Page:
Campus & Community

African language program launched:

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Students can learn Hausa, Swahili

The Department of African and African American Studies is launching a new African Language Program. Beginning this fall, undergraduate students can study Hausa and Swahili with two experts in the field of African language, as well as travel to Kenya, Niger, and Ghana for further study.

Swahili, the most widely spoken language in eastern Africa, will be offered this year in an elementary course under the teaching of John Mugane, director of the African Language Program and senior preceptor in African and African American Studies. Mugane will also be directing the African Language Tutorials Course, which will offer students individualized study in Igbo, Kikuyu, Twi, Wolof, Yoruba, and Zulu.

Hausa, an important lingua franca of West Africa, will also be studied at the elementary level under the teaching of John Hutchison. Hutchison teaches at Boston University, where he is the coordinator of the African Language Program. Hutchison will be a visiting professor of African and African American Studies this year at Harvard. The emphasis in all of the African language courses will be on oral fluency, reading comprehension, and written expression.

“With the launch of these courses, we hope to become the leading institution in North America in the study of Africa and be a noted program for intellectual rigor and the integration of African perspectives,” said Emmanuel Akyeampong, professor of history and chair of the Committee on African Studies. “This is an important opportunity for students to receive language instruction within a comprehensive African Studies program as well as fulfill requirements towards a degree in African Studies.”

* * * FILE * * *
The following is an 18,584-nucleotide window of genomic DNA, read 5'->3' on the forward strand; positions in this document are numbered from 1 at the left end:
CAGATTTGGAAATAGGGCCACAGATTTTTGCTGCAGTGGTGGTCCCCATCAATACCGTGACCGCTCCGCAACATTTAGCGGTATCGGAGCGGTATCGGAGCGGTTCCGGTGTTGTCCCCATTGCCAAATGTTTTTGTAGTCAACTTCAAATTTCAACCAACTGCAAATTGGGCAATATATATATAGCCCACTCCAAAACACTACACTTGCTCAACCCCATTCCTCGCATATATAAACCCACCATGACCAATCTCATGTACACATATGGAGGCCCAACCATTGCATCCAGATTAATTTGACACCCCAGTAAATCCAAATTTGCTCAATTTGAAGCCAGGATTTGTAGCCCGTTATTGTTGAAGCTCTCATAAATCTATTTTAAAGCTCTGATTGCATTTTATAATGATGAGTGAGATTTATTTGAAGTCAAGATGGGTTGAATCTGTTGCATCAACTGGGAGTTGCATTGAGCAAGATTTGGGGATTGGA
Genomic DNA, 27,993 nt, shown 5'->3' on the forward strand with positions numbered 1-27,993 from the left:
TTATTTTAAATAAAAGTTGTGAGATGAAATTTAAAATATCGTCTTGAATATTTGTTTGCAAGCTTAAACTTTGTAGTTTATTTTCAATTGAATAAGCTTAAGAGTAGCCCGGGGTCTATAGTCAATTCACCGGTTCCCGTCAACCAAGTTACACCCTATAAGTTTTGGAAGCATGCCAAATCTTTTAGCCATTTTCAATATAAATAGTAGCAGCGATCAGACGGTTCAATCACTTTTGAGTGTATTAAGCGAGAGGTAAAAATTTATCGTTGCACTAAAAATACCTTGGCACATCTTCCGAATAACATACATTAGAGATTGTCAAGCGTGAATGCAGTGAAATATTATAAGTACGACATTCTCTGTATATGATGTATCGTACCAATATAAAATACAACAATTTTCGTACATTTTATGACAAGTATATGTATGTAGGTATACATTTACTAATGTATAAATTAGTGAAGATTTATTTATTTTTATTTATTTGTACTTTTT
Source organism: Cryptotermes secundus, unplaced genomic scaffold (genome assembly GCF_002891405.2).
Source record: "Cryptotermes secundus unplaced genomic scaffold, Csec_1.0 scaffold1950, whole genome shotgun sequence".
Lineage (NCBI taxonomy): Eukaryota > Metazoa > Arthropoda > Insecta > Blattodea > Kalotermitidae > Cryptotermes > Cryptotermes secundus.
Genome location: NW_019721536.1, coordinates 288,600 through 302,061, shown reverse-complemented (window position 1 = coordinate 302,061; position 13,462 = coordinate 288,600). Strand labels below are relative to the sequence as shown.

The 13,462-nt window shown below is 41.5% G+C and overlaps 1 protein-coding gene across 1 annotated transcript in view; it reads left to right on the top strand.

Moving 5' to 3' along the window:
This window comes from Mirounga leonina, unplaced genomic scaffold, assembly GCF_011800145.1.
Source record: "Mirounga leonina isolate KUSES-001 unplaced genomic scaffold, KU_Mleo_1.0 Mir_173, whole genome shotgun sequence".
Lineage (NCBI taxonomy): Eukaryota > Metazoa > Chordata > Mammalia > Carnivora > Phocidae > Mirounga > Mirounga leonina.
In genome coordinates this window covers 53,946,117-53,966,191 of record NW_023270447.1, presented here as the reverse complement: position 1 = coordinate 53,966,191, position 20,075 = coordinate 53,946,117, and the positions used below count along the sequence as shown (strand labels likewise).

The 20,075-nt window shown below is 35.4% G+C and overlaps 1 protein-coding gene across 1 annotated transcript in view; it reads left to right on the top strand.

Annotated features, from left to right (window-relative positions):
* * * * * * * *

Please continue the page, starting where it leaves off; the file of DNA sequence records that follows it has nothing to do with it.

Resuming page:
In the summer of 2004, students will also have the opportunity to gain additional understanding of the language and culture by traveling to Africa. Specifically, students who have completed the elementary Hausa course can travel to the University of Niamey in Niger to undertake further language study and directed field study in environment or health.

Students interested in furthering their study of Kikuyu or Swahili have the chance to visit universities in Kenya and can also participate in an oral history project led by Caroline Elkins, assistant professor of history. The project focuses on the life stories of survivors from the “Mau Mau rebellion.” At the completion of this multiyear project, Widener Library may become the only depository outside of Kenya to house the digitized interviews.

Finally, students who want to advance in their study of Twi, or take a semester abroad in an African university can travel to the University of Ghana for a semester of planned academic study.